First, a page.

Johannah: In my presentation for the Bridge Conference I will be talking about tortoise sex. This is not for the faint of heart. There will be graphic stories about tortoise sex!
The biggest story is about George and whether or not his lack of interest in the ladies was by choice or by design. Dr. Linda Cayot, our science advisor and former head of herpetology at the Charles Darwin Research Station, brought an intern to Galapagos to find out if George didn’t know what to do and needed a how-to.
The intern, a Swiss woman named Sveva Grigioni spent several months attempting to stimulate George. This may be a cautionary tale about how you don’t want to spend your summer vacation — with hands covered in tortoise lubrication! Didn’t do the trick. Although he was happy to see her.
On a more serious note, I was there when he died, and we had to wrap him to prepare to freeze him. We called Dr. Joe Flannagan, chief veterinarian at the Houston Zoo to consult with local vet Marilyn Cruz during the necropsy.
Joe gave instructions about how to wrap, freeze, and transport his body downtown to the Biosecurity Institute freezer which was the only freezer on the island that was big enough and cold enough. We also had to worry about what would happen if there was a power outage.
George has been shipped to the American Museum of Natural History in New York where Galapagos Conservancy is paying for his preservation. He is now in New Jersey, in the hands of George Dante, the preeminent taxidermist in the country. He is stuffing and preparing Lonesome George for display, and he understands Lonesome George’s significance.
He was concerned because he didn’t know what George was going to look like upon arrival, but when he was unwrapped, he looked fabulous. The taxidermy was delayed until all parties reached agreement as to what would happen to George and the government of Ecuador signed off.
The happy end for George is that once he is ready, he will be on display at the American Museum of Natural History for three months, and a resin replica has been created to go back to Galapagos. George will ultimately go back to Ecuador and his taxidermied body will likely rest somewhere on the continent in a climate- controlled case. And of course we will need to arrange a direct flight home for him.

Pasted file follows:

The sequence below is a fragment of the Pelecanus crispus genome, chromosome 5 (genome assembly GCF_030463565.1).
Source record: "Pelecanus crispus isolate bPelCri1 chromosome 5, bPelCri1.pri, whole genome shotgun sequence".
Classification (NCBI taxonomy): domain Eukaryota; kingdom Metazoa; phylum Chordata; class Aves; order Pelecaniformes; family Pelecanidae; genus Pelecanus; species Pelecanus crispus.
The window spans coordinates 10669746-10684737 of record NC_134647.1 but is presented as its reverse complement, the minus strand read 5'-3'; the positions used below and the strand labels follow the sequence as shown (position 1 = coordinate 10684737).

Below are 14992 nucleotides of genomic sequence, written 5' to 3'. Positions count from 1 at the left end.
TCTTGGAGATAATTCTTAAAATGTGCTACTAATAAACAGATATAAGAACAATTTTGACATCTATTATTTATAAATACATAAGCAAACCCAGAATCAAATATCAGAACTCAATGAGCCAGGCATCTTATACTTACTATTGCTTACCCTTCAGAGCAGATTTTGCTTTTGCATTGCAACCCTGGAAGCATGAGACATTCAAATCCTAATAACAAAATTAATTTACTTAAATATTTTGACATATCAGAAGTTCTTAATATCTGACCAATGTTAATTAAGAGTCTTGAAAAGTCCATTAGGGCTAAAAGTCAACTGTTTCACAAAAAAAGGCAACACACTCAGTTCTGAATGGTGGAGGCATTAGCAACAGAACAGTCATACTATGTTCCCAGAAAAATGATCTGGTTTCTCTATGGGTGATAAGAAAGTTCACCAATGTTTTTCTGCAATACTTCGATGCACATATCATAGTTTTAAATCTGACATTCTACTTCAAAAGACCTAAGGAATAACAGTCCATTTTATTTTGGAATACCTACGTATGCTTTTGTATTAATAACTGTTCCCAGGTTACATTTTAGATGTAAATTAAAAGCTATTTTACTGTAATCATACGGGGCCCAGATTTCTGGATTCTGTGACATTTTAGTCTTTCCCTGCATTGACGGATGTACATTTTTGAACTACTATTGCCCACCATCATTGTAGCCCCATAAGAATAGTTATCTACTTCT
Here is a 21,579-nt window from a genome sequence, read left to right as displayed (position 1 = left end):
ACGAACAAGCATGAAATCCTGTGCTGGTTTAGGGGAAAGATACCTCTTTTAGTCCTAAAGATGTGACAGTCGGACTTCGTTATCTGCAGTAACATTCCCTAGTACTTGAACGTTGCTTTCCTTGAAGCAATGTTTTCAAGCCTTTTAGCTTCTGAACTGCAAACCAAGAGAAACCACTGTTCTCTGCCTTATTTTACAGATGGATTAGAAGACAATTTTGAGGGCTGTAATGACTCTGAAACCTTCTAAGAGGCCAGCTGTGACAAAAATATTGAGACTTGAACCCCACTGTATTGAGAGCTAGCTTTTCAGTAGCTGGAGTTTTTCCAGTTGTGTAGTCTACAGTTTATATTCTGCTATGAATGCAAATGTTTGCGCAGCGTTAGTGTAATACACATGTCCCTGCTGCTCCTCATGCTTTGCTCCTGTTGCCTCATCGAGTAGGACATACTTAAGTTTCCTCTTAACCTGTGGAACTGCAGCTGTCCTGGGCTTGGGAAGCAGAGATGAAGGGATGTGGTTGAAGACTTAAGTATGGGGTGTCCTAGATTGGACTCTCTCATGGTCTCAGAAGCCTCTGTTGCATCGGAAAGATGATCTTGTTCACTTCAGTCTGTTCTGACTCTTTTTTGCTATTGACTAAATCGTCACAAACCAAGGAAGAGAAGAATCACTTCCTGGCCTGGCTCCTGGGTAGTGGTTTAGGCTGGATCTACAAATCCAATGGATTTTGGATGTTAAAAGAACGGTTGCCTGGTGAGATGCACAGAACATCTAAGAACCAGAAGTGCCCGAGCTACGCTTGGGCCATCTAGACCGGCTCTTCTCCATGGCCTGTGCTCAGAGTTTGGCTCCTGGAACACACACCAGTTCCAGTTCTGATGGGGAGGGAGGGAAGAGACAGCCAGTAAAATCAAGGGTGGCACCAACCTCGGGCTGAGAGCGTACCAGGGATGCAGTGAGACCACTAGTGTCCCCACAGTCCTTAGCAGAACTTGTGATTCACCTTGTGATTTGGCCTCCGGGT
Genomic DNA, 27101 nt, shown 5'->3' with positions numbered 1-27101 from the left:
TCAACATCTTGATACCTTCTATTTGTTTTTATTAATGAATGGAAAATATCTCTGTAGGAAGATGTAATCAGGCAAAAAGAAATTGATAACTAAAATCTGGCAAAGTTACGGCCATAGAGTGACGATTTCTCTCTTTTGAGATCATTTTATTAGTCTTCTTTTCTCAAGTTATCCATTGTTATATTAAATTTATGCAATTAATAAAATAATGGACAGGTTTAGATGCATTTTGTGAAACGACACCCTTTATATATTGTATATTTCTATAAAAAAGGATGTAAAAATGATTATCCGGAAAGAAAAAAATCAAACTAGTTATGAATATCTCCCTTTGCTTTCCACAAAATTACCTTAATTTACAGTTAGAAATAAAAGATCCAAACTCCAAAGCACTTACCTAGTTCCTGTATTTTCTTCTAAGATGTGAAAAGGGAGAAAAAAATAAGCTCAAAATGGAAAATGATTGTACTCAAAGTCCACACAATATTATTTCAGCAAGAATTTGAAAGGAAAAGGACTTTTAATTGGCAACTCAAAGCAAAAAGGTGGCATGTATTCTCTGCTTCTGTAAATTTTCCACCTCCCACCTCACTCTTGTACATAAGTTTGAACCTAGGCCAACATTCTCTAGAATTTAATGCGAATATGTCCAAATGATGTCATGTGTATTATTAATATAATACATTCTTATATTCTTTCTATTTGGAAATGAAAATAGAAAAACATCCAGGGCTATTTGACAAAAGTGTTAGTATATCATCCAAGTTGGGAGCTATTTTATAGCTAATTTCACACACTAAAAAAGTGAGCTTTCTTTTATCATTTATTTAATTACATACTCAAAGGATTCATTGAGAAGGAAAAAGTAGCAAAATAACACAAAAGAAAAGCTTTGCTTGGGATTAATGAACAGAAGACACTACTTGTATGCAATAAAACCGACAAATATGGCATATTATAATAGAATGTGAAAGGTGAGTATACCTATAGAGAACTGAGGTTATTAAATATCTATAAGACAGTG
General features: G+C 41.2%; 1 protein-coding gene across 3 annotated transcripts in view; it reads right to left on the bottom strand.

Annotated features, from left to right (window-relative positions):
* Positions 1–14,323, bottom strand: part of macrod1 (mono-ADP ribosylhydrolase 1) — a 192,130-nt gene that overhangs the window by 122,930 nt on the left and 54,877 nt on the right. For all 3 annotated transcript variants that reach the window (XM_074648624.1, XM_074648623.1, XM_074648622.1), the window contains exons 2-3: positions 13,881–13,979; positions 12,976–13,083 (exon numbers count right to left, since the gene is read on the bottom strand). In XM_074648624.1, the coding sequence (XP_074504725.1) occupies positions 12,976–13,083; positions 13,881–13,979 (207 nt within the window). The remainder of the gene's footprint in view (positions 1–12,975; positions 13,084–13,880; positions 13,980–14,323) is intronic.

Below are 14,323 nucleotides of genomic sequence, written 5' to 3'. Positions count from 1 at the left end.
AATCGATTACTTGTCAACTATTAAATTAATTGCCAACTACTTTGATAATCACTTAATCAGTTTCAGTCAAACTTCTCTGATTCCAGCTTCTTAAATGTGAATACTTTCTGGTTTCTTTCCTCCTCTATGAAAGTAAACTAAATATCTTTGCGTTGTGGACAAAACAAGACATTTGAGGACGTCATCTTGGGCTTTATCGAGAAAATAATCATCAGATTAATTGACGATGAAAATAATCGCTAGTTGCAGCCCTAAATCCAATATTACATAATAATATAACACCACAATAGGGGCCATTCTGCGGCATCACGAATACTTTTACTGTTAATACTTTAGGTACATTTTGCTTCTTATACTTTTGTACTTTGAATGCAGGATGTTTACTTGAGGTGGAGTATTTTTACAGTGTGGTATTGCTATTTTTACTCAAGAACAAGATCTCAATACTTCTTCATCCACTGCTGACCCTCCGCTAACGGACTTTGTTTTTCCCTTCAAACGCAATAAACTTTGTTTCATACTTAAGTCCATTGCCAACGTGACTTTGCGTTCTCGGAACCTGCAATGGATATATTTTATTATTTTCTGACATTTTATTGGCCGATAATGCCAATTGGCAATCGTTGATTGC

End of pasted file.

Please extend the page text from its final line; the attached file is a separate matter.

Allison: You recently worked on a project that placed webcams on tortoises. How did this come about?
Johannah: One of our loyal supporters called and said, “Hey, Johannah, have you ever thought of webcams in Galapagos?”
He’d seen several. One showed Antarctic penguins. Another in New York City showed hawks hatching on a windowsill. He had some extra money in his budget and offered to help out.
We had been dreaming of this project for years, and now you can log onto our website and see what the tortoises see as they roam around the breeding center on Santa Cruz.
Allison: You have really embraced direct marketing as a fundraising channel for Galapagos Conservancy. What are your biggest challenges?
Johannah: Messaging is always the biggest hurdle. Finding the correct balance of messaging and talking about what is going to sell.
As you can imagine, Lonesome George was an effective focus, but there is so much more work we do. I remember a creative strategy meeting in which there was a fire on Isabela and we had to airlift tortoises out. And we needed the money quickly. Would anyone actually be interested in funding a tortoise airlift?
Ann Herzog, the founder of Avalon Consulting Group, jumped right on it and we sent a “telegram” to our donors who responded immediately.
Moving those tortoises out of harms way was one of the most successful appeals in our history. We have found that what works are the wonky science stories that are complex, but really reflect what we do. Our constituency gets it, because they’ve all been there. They’ve traveled to the Islands and seen the wildlife and understand the pressures that this ecosystem is under. We have a constituency that is smarter than we are and we need to speak to them authentically.
I am continually astounded by the impact of our telemarketing campaigns that are so successful — donors will actually call the office to follow up because they received a message from one of our callers. And they will suggest other people to call who might have traveled with them!
We have astounding donors who have personal connections with our staff and the work we do.
Washington Post Magazine recently featured Joan Porte, who runs a travel agency, and had helped staff book travel for many years. At one point a tortoise was badly injured in a fire and needed to fly to a hospital in Gainesville, Georgia to see a specialist for treatment. In his delicate state, he couldn’t go freight. So Joan, after questioning my sanity, pulled some strings for us and arranged to put him in cargo. He was flown to Georgia where he was treated and the vet reported he was resting comfortably.
Allison: Thanks, Johannah. I look forward to seeing you at the Bridge Conference.
For additional information about Johannah Barry’s upcoming speaking engagement at the Bridge Conference, visit this website.